Axmen is one of those stores where you can find just about everything. From wood-fired hot tubs to ranch feed to guns, the giant complex has been a one-stop shop for more than 40 years near the Wye west of Missoula, along with a sister store that specializes in ammo on U.S. Highway 93.
Lately, though, the store has been carving out a niche as a one-stop shop for all kinds of firefighting equipment, selling roughly $1.2 million worth of protective clothing, Pulaskis, hose attachments and lights this year alone.
Store managers couldn’t have predicted the huge and numerous fires in western Montana this year, but they’ve certainly had to work to keep up with demand. Their customers come from all over the country, including the Missoula Rural Fire District, the Seeley-Swan Search and Rescue team and the Navajo Hot Shots from New Mexico and Arizona.
Kory Koski, who manages Axmen’s firefighting equipment and small engine repair warehouse, said the store hasn’t been able to keep Nomex shirts and pants on the shelves. Those are the yellow and green flame-retardant certified apparel that firefighters use to protect themselves. They've probably sold about $40,000 worth of those this year, he estimated.
Koski also said their store is now one of the largest vendors of both wildland and structure firefighting equipment in the Pacific Northwest. Off the top of his head, he can recite facts about a litany of the more than 9,000 products the huge warehouse holds. He’s basically an encyclopedia of firefighting products, and for that reason, customers trust him to sell them the right equipment for dangerous conditions.
“I preach defensible space,” he said, referring to the buffer between buildings and combustible material that homeowners are supposed to create if they live in a fire-prone area. “I’ll get people in here telling me they are their own first responders, which is true, but before I sell them anything I give them a book to read and say, ‘Take this home and then come see me tomorrow.’ Because we’re talking life-or-death situations.”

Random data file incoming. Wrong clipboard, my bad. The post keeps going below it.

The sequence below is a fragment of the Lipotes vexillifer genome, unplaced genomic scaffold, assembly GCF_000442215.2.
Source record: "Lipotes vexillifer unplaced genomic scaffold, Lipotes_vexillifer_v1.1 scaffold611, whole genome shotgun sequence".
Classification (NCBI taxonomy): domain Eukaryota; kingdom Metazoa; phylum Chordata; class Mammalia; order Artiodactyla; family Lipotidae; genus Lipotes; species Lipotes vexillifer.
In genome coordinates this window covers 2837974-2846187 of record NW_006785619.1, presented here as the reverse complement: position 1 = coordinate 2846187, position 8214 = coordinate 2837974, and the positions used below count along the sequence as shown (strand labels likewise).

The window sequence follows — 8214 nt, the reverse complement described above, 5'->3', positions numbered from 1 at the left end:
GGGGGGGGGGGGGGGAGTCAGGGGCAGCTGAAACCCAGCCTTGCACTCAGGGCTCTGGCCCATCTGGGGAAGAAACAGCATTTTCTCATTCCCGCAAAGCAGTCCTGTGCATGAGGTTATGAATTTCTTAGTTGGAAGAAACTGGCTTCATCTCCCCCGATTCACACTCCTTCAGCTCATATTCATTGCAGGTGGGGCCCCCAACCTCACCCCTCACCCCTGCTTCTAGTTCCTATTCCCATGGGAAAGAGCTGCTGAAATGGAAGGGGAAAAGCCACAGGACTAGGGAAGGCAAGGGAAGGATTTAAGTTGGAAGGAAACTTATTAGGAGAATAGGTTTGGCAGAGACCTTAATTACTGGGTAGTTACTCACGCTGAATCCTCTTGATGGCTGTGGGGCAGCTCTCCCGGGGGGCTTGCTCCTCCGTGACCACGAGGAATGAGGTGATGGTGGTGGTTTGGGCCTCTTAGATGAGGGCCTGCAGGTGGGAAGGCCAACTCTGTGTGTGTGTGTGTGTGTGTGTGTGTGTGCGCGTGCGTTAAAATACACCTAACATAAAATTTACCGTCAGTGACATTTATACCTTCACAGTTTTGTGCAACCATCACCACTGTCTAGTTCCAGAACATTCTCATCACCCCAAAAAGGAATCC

One of the newest products the store sells is called FireIce, which is a powder that, when mixed with water, forms a fire-retardant gel that can be sprayed over the entire surface of the home with a special pump. It lasts 8-12 hours and is much more effective than water alone. In fact, Koski demonstrates the stuff by dipping his hand in then hitting it with the flame of a blue-hot blowtorch.
“It feels warm, but nothing like it would without it,” he says.
Allen Gilbert, Axmen’s marketing manager, said there’s a constant flow of customers to the firefighting equipment store on all days of the week. Sometimes it’s homeowners, other times it’s professional firefighters.
“That’s why we had to expand to this warehouse,” he said.
Gilbert said Koski’s expertise reassures firefighters. He knows, for example, which goggles won’t fog up in the field and therefore allow firefighters to see falling trees before they come down.
Brent Christopherson, the assistant chief of the Missoula Rural Fire District, said that having a brick-and-mortar store rather than relying on online vendors provides significant advantages.
“We certainly value their line of products and anything that they can help us with,” he said. “We’re certainly being tested right now with the amount of time we’re being utilized.”
In fact, last week Missoula Rural Fire District mechanic Brian LaForest had to go to Axmen to find a part to fix a generator on one of the firetrucks.
“There’s other vendors around, but local vendors have experience and you try to do business with them,” he said. “The more products that are reliable that a local vendor can provide that are close, the better it is for us.”
In the firefighting world, equipment failure is a risk to personal safety.
“When things go down, it’s kind of a priority to get it up and running,” he said. “You have products that are known for longevity. Certainly when you have a supplier of equipment that doesn’t break down, you go back to that supplier.”